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Corticosteroids Boost Risk of Clots

Blood clots deep in the veins are among the leading causes of death in the U.S. They are called deep vein thromboses or DVTs. When a blood clot breaks loose and lands in the lungs it is called a pulmonary embolism and can be a life-threatening event.

A large new study from Denmark shows that people who start taking oral corticosteroids such as prednisone triple their risk for such blood clots. Ongoing use doubles the risk.

New use of inhaled steroids for conditions such as asthma or COPD can also boost the chance of developing a deep vein clot and a resulting pulmonary embolism. (There is no information in this study on nasal steroids such as those used for allergies.) Although such drugs have utility, we continue to learn about potentially serious side effects of cortisone-like drugs.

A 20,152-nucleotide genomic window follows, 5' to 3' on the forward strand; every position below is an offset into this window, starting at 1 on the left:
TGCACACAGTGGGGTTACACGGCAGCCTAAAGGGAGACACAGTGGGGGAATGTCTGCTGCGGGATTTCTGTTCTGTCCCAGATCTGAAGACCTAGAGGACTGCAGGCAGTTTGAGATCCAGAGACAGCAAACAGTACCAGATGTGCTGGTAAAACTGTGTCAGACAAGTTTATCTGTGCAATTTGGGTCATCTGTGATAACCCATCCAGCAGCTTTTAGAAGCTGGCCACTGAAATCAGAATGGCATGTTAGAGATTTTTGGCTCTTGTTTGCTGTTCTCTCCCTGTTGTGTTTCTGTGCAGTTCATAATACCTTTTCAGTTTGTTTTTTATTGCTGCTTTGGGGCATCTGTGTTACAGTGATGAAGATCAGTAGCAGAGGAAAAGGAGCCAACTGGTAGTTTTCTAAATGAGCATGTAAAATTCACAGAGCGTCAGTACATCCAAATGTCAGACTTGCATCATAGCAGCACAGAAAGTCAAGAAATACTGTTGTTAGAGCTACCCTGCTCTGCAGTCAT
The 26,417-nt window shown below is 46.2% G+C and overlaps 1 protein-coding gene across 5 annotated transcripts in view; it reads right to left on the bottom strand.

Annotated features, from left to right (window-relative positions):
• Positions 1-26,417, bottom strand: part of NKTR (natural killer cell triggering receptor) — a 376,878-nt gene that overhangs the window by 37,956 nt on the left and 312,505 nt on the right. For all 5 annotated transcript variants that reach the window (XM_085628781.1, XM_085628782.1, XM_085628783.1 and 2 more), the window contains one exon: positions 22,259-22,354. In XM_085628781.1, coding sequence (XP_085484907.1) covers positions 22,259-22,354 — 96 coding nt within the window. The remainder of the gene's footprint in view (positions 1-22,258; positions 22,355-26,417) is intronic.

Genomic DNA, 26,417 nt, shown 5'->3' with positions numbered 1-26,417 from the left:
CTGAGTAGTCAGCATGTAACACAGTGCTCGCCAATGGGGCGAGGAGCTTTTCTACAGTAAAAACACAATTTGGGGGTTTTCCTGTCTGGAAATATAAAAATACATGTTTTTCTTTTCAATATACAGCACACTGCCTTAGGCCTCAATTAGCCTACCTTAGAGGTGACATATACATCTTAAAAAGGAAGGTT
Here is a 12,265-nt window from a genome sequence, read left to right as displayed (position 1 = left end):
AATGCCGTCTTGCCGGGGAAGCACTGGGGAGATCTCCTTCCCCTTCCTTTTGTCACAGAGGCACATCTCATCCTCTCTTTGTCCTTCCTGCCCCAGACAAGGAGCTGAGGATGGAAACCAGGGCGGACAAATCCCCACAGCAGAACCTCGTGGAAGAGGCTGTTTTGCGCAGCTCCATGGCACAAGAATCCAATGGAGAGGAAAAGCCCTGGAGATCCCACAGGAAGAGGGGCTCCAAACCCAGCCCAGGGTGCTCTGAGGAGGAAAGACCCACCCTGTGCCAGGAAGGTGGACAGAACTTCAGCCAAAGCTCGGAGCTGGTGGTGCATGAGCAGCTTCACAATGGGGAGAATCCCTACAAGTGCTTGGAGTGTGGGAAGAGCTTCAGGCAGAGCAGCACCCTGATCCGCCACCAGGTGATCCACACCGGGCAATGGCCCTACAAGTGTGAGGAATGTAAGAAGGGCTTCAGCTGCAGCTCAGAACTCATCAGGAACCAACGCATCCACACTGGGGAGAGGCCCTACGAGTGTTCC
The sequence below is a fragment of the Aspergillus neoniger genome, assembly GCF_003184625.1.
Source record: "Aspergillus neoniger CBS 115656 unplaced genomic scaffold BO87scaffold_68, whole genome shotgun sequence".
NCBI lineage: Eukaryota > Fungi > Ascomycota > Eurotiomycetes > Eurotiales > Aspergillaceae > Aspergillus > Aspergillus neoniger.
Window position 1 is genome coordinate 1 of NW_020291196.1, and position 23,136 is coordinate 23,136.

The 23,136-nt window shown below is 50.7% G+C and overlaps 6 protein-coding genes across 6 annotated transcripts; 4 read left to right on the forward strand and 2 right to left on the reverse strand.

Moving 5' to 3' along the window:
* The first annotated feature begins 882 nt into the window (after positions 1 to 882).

[JAMA Internal Medicine, May 13, 2013]


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About the Author
Terry Graedon, PhD, is a medical anthropologist and co-host of The People’s Pharmacy radio show, co-author of The People’s Pharmacy syndicated newspaper columns and numerous books, and co-founder of The People’s Pharmacy website. Terry taught in the Duke University School of Nursing and was an adjunct assistant professor in the Department of Anthropology. She is a Fellow of the Society of Applied Anthropology. Terry is one of the country's leading authorities on the science behind folk remedies..
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